Box lines force D&D charges on near-bankrupt Afghan shippers caught in crossfire
Cross-border trading between Afghanistan and Pakistan, via the southwestern port of Karachi in Pakistan, has ...
After last week’s tripartite meeting, when regulators agreed to collaborate to find solutions to failing supply chains, US shippers have backed new legislation that aims to rebalance the shipper-carrier relationship.
In an open letter, 152 US companies and trade associations wrote of their “strong support for the Ocean Shipping Reform Act of 2021 (OSRA21)”.
In thanking the two congressmen who sponsored OSRA 21, the signatories said it would: “Help address longstanding, systemic supply chain and port disruption issues, which have been further exacerbated by the Covid-19 pandemic.”
Included in the disruption issues are detention and demurrage (D&D) charges, with the interpretive rule, published by the Federal Maritime Commission (FMC), which the authors of the letter welcomed, but added: “We need more than just ‘guidance’ that is not being followed by ocean carriers nor marine terminals, leading to hundreds of millions of dollars in unfair penalties against US shippers and their transportation partners.
“The legislation will seek to formalise this rule and truly define the parameters for these charges.”
In addition, the letter focused on the difficulties that US exporters were having in obtaining containers and vessel space for export cargo, a problem that was particularly hard on the agricultural sector, which exported around 20% of its production.
Congressman Dusty Johnson, one of the two OSRA 21 sponsors, said: “Foreign ocean carriers aren’t playing fair, and American producers are paying the price. It’s time for updated rules of the road. That’s what our bill does.”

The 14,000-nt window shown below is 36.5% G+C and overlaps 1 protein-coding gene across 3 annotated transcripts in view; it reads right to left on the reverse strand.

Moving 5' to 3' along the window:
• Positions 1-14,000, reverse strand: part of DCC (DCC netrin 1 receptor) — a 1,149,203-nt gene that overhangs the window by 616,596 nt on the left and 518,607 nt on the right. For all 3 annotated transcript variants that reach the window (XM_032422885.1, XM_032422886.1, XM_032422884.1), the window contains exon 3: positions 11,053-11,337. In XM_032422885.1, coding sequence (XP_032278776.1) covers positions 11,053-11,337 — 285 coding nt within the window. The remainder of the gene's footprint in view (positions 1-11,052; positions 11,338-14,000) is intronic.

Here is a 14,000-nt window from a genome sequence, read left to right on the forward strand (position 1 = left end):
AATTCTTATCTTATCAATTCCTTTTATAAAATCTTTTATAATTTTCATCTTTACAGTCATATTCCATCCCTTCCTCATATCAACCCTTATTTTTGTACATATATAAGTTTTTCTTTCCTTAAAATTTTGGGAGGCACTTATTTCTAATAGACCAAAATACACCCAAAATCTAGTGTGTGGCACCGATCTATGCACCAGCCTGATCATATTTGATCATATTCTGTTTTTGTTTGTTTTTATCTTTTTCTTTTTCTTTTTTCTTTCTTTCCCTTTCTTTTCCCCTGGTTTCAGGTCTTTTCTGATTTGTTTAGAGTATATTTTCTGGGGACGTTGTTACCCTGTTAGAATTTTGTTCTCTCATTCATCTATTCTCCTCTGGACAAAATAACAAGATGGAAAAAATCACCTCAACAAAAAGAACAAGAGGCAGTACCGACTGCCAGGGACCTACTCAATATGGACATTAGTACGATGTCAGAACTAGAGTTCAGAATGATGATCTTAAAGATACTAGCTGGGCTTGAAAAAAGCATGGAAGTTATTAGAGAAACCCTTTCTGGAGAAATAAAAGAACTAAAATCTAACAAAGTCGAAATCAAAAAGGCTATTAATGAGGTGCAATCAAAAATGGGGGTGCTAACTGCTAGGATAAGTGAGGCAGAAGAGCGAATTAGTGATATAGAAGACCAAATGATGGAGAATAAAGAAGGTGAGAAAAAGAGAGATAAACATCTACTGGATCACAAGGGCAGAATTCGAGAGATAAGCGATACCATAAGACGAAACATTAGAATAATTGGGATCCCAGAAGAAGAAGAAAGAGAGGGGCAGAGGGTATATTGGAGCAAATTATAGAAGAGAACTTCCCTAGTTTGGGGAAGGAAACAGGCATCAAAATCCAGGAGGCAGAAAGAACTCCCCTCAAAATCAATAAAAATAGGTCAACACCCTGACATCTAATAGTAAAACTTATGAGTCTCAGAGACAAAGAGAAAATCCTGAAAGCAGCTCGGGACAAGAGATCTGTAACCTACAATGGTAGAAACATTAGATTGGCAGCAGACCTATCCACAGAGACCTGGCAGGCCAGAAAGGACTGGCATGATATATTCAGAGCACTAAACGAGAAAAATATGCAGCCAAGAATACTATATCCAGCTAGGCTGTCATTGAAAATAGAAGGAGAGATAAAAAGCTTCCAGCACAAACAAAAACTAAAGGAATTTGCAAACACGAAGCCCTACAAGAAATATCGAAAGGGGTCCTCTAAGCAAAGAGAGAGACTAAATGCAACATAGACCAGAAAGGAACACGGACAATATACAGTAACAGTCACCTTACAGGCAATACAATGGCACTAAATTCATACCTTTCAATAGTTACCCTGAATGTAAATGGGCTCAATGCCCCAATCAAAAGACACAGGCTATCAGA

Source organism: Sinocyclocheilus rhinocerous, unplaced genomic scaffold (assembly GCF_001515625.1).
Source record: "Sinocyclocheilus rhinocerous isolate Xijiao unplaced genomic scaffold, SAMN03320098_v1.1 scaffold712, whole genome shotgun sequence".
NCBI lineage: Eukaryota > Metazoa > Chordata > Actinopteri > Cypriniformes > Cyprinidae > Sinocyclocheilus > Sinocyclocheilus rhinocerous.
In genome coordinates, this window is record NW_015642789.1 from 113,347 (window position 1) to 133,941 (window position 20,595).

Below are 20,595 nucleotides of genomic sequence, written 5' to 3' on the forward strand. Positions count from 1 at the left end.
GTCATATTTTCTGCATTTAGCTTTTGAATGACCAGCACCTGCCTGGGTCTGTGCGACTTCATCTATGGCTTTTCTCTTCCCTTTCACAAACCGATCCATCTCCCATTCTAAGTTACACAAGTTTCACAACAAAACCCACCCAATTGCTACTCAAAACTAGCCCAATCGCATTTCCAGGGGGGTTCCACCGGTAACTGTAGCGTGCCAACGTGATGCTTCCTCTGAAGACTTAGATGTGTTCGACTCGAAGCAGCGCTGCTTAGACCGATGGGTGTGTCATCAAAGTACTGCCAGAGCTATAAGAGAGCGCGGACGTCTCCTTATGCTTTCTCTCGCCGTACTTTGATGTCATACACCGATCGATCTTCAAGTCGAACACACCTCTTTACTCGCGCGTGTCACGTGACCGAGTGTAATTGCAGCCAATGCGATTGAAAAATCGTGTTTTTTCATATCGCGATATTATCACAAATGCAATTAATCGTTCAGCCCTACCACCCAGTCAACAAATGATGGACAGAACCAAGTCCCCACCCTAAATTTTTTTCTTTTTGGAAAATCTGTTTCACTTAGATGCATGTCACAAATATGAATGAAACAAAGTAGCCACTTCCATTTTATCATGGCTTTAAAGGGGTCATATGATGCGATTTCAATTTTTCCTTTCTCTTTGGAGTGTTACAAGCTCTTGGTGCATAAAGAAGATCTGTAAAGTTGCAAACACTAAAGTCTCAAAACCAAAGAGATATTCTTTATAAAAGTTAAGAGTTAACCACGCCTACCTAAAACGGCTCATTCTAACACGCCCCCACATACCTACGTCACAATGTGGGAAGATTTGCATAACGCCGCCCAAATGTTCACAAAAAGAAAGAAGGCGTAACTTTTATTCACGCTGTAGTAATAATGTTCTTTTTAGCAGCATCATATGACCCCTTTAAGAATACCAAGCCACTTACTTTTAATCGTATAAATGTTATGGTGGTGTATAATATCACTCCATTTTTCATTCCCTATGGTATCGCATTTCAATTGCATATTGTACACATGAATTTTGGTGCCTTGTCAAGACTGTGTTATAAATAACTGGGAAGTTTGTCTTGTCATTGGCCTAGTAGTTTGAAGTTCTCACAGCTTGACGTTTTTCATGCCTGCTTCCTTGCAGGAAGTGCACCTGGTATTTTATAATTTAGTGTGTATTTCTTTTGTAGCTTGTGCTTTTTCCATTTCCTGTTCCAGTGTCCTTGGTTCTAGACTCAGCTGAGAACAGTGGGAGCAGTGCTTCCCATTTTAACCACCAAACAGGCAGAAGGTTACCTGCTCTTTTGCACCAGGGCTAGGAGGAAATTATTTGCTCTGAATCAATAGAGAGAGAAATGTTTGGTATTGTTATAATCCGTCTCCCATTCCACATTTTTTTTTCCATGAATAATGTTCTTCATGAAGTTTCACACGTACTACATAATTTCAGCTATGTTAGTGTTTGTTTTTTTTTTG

Jennifer Hedrick, executive director of the National Industrial Transportation League, said: “NITL provides its full endorsement of the Ocean Shipping Reform Act of 2021 and is pleased to see that it not only addresses current challenges, but also provides a framework for a more robust maritime supply chain for all stakeholders.”
The legislation’s second sponsor, Congressman John Garamendi, argued: “Foreign businesses’ access to the American market and its consumers is a privilege, not a right.”
He said exporters and other businesses were willing to pay to ensure that American products reached key markets in the Asia-Pacific. However, he added: “Companies looking to offload foreign-made products at west coast ports must provide opportunities for American exports. Even during a global pandemic, trade must be mutually beneficial, and that is exactly what our bipartisan bill ensures.”
Meanwhile, regulators in Europe told The Loadstar they were scrutinising state aid given to some shippers during the current crisis to assist in their export drives. In particular, the EC has looked at subsidies to South Korean exporters, which could pose a threat to the global trade system by distorting the market.
In response to questions from The Loadstar, an EC spokesperson said: “The commission is aware of a series of government schemes in the Republic of Korea (eg, the ‘export voucher programme’) aimed at supporting exporters in the context of increased maritime and air cargo freight costs.
“Since these subsidies apply to the export of goods, they do fall under WTO [World Trade Organization] rules and the rules of the EU-Republic of Korea trade agreement. We trust that the Korean government is aware of its international obligations, and we will monitor the implementation of these schemes.”
Moreover, the EC said, it had proposed a new regulation on 5 May to “address distortions caused by foreign subsidies in the single market”.
According to the EC: “The regulation aims at closing the regulatory gap in the single market, whereby subsidies granted by non-EU governments currently go largely unchecked, while subsidies granted by member states are subject to close scrutiny.”
Crucially, the EC added that WTO subsidy rules and EU trade regulations applied to imports, but did not apply “when foreign subsidies support investments, acquisitions or bids in procurement procedures, or when services are concerned”.
The new regulation, currently under discussion in the European Parliament and member states, would close this regulatory loophole which effectively allows “subsidies by non-EU governments that risk causing distortions and harming the level playing field in the single market in all sectors, including the maritime transport sector, and in any market situation”.